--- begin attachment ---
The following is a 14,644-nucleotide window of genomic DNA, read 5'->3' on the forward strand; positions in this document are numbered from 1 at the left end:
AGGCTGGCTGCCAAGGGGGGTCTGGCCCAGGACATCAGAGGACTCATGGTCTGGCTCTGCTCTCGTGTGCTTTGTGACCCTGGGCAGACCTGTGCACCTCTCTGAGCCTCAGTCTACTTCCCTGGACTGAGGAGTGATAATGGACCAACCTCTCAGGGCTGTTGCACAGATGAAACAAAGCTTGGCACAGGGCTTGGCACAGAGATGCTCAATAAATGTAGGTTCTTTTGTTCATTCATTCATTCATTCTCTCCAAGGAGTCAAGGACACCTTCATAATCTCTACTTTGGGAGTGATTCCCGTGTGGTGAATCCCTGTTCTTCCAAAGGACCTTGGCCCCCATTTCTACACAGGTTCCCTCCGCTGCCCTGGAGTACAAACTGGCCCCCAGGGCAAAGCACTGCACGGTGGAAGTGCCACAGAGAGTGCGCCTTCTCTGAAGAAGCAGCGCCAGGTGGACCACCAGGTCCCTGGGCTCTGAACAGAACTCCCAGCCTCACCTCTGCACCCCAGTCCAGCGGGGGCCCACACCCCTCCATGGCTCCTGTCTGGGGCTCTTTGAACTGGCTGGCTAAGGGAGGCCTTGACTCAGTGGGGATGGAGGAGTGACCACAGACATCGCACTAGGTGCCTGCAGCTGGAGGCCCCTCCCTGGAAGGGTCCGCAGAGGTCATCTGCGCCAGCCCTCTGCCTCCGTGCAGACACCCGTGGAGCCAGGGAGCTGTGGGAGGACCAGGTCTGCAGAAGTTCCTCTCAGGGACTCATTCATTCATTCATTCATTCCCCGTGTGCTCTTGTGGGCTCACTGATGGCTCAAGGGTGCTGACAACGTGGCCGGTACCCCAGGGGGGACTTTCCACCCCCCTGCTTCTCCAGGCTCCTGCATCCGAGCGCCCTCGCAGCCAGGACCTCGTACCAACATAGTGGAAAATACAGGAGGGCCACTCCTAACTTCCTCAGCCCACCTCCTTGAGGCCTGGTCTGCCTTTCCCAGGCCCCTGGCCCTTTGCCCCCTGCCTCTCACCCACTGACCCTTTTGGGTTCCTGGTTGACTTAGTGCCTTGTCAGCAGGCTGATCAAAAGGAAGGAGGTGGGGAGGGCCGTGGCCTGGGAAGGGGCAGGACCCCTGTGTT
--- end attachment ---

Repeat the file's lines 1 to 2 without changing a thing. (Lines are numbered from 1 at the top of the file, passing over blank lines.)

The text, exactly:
The following is a 14,644-nucleotide window of genomic DNA, read 5'->3' on the forward strand; positions in this document are numbered from 1 at the left end:
AGGCTGGCTGCCAAGGGGGGTCTGGCCCAGGACATCAGAGGACTCATGGTCTGGCTCTGCTCTCGTGTGCTTTGTGACCCTGGGCAGACCTGTGCACCTCTCTGAGCCTCAGTCTACTTCCCTGGACTGAGGAGTGATAATGGACCAACCTCTCAGGGCTGTTGCACAGATGAAACAAAGCTTGGCACAGGGCTTGGCACAGAGATGCTCAATAAATGTAGGTTCTTTTGTTCATTCATTCATTCATTCTCTCCAAGGAGTCAAGGACACCTTCATAATCTCTACTTTGGGAGTGATTCCCGTGTGGTGAATCCCTGTTCTTCCAAAGGACCTTGGCCCCCATTTCTACACAGGTTCCCTCCGCTGCCCTGGAGTACAAACTGGCCCCCAGGGCAAAGCACTGCACGGTGGAAGTGCCACAGAGAGTGCGCCTTCTCTGAAGAAGCAGCGCCAGGTGGACCACCAGGTCCCTGGGCTCTGAACAGAACTCCCAGCCTCACCTCTGCACCCCAGTCCAGCGGGGGCCCACACCCCTCCATGGCTCCTGTCTGGGGCTCTTTGAACTGGCTGGCTAAGGGAGGCCTTGACTCAGTGGGGATGGAGGAGTGACCACAGACATCGCACTAGGTGCCTGCAGCTGGAGGCCCCTCCCTGGAAGGGTCCGCAGAGGTCATCTGCGCCAGCCCTCTGCCTCCGTGCAGACACCCGTGGAGCCAGGGAGCTGTGGGAGGACCAGGTCTGCAGAAGTTCCTCTCAGGGACTCATTCATTCATTCATTCATTCCCCGTGTGCTCTTGTGGGCTCACTGATGGCTCAAGGGTGCTGACAACGTGGCCGGTACCCCAGGGGGGACTTTCCACCCCCCTGCTTCTCCAGGCTCCTGCATCCGAGCGCCCTCGCAGCCAGGACCTCGTACCAACATAGTGGAAAATACAGGAGGGCCACTCCTAACTTCCTCAGCCCACCTCCTTGAGGCCTGGTCTGCCTTTCCCAGGCCCCTGGCCCTTTGCCCCCTGCCTCTCACCCACTGACCCTTTTGGGTTCCTGGTTGACTTAGTGCCTTGTCAGCAGGCTGATCAAAAGGAAGGAGGTGGGGAGGGCCGTGGCCTGGGAAGGGGCAGGACCCCTGTGTT